Angela Canterbury, Executive Director at the Center for Arms Control and Non-Proliferation, signed onto a letter urging congressional Armed Service Committees to consider changes to nuclear-weapons related provisions in the National Defense Authorization Act.
Sep 30, 2014
Dear House and Senate Armed Services Committee Members:
We are writing to make the following recommendations on provisions related to nuclear weapons issues in the pre-conferenced National Defense Authorization Act:
Nuclear Nonproliferation We urge you to strike House bill Secs. 1303, 3120, and 3121, provisions that restrict cooperation with Russia on nonproliferation and nuclear materials security. It is in the national interest of the United States to continue collaborating with Russia on safeguarding nuclear materials. This is not, as some argue, a favor to Russia, but an enhancement to U.S. security. The United States has made substantial investments to Russian nuclear security systems to ensure that Russian nuclear weapons and materials are kept out of the hands of terrorists, and those efforts should be continued.
Force Structure We urge you to strike House bill Sec. 1634, which would require Intercontinental Ballistic Missiles (ICBM) silos to be kept warm in perpetuity. The provision needlessly ties the hand of this and future presidents and the U.S. military. Moreover, the provision as drafted could prevent the Pentagon from conducting necessary testing and maintenance of ICBM silos.
Treaty Compliance We urge you to strike House bill Sec. 1230A which would block the use of funds for implementing the New START arms control agreement until a certification is made that the Russian Federation is respecting Ukrainian sovereignty and is no longer violating the Intermediate Range Nuclear Forces (INF) Treaty or Conventional Forces in Europe (CFE) Treaty. New START continues to strengthen US security. The treaty and its verification and monitoring provisions put a cap on Russia’s nuclear forces and provide information about these forces that the U.S. military has no other way of obtaining. Steps to block implementation of the treaty could prevent the United States from verifying the size and composition of the Russian nuclear stockpile. The crisis in Ukraine is not a good reason to undermine New START, which makes the world safer. In fact, the treaty is now more valuable than ever. Nuclear Budget Transparency We urge you to keep House bill Sec. 1640, which requires an annual update to the Congressional Budget Office study required by P.L. 112-239 on the cost of fielding and maintaining current nuclear weapons over 10 years. The CBO study found that maintaining the U.S. nuclear weapons arsenal will cost $355 billion from 2014 to 2023, and $570 billion including associated costs, such as environmental cleanup and missile defense. During consideration of the NDAA, the House passed (224-199) Rep. Earl Blumenauer’s amendment requiring an update to the CBO study every year. This is especially important because costs past the CBO’s current 10-year time horizon are expected to increase substantially as major weapons platform replacements and modernizations come due. In order to inform the debate on the future of the arsenal, we must have accurate and official figures.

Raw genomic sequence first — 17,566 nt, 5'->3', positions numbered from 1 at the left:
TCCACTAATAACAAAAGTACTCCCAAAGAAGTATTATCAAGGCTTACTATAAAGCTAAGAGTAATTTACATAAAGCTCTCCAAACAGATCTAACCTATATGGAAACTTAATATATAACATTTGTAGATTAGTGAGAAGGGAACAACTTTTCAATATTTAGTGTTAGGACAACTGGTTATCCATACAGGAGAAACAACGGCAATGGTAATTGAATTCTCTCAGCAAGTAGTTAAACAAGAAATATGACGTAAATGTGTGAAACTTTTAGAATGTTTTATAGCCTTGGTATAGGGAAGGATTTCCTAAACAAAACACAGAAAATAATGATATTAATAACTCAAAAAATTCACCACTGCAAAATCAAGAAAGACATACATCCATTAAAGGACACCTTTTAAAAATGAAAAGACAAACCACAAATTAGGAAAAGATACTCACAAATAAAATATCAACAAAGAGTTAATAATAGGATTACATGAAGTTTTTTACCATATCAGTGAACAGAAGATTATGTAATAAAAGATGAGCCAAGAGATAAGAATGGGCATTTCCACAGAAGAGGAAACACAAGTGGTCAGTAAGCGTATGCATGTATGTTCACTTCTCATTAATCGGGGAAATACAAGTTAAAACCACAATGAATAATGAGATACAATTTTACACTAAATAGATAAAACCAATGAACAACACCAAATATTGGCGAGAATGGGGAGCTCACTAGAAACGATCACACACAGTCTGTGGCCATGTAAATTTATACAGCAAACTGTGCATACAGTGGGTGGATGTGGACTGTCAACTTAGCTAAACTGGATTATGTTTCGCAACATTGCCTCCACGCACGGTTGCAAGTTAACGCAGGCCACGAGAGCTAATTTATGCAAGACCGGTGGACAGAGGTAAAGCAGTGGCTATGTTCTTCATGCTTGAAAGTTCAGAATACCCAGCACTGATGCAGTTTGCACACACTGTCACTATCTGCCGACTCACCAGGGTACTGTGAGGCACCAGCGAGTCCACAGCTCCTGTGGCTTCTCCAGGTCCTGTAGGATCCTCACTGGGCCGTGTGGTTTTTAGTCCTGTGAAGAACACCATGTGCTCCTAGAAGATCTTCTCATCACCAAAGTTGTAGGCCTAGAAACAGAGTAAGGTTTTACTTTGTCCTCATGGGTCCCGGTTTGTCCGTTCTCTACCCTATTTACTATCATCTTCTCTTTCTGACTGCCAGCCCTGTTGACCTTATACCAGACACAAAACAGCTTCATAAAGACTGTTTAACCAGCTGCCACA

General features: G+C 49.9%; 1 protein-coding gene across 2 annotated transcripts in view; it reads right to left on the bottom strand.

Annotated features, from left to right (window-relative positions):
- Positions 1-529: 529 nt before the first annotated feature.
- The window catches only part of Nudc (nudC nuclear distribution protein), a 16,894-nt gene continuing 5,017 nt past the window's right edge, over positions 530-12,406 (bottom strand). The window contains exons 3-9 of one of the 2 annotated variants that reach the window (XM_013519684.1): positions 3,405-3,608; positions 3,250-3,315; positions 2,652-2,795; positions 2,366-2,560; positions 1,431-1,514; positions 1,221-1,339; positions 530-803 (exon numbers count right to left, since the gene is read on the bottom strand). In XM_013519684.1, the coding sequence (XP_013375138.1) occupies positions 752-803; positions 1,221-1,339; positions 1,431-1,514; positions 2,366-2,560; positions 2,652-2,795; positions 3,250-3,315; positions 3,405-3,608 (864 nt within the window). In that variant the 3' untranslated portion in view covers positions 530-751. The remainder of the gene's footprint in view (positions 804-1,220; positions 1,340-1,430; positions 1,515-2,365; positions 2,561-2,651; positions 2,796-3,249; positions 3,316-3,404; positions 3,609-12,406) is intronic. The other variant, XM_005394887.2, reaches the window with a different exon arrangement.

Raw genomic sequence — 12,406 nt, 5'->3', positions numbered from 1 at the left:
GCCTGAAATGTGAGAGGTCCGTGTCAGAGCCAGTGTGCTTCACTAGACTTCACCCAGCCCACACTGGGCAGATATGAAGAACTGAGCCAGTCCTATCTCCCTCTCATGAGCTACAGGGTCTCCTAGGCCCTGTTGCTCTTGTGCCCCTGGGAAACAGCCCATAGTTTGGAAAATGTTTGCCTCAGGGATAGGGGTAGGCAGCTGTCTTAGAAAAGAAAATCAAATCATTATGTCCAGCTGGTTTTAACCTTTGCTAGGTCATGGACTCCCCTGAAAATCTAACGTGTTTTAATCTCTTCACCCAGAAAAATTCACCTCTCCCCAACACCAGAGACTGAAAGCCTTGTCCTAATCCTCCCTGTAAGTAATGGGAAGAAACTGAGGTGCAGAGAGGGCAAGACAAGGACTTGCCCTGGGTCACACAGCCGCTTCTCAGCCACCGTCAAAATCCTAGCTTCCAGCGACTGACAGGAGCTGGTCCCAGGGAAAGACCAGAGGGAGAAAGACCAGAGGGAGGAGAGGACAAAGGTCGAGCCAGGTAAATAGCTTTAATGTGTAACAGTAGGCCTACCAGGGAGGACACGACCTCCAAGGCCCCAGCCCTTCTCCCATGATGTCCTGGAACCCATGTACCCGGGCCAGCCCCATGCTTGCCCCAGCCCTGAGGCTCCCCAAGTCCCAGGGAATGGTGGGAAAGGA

Thank you for your consideration of these recommendations. Should you have any questions, please contact Erica Fein with Women’s Action for New Directions at firstname.lastname@example.org or (202) 544-5055 x 2605.
Alliance for Nuclear Accountability
Arms Control Association
Director, Arms and Security Project
Center for International Policy.
Citizens for Global Solutions
Council for a Livable World
Friends Committee on National Legislation
Paul F. Walker, Ph.D.
Director, Environmental Security and Sustainability
Green Cross International (Mikhail Gorbachev, Founding Chairman)
National Green Party
Catherine M. Kelleher, Ph.D.
College Park Professor of Public Policy
University of Maryland, College Park
Paul Kawika Martin
Political and Communications Director
Catherine Thomasson, MD
Physicians for Social Responsibility
Director of Policy
Robert K. Musil, Ph.D., M.P.H.
President and CEO
The Rachel Carson Council, Inc
Lisbeth Gronlund, Ph.D.
Co-Director and Senior Scientist, Global Security Program
Union of Concerned Scientists
Women’s Action for New Directions
Executive Director Concerned Citizens for Nuclear Safety Santa Fe, NM
The Colorado Coalition for Prevention of Nuclear War
Nuclear Watch New Mexico
Nuclear Watch South
Oak Ridge Environmental Peace Alliance
Director Peace Action West
Ann Suellentrop M.S.R.N.
Physicians for Social Responsibility – Kansas City
Rocky Mountain Peace and Justice Center
Tri-Valley CAREs, Livermore, Ca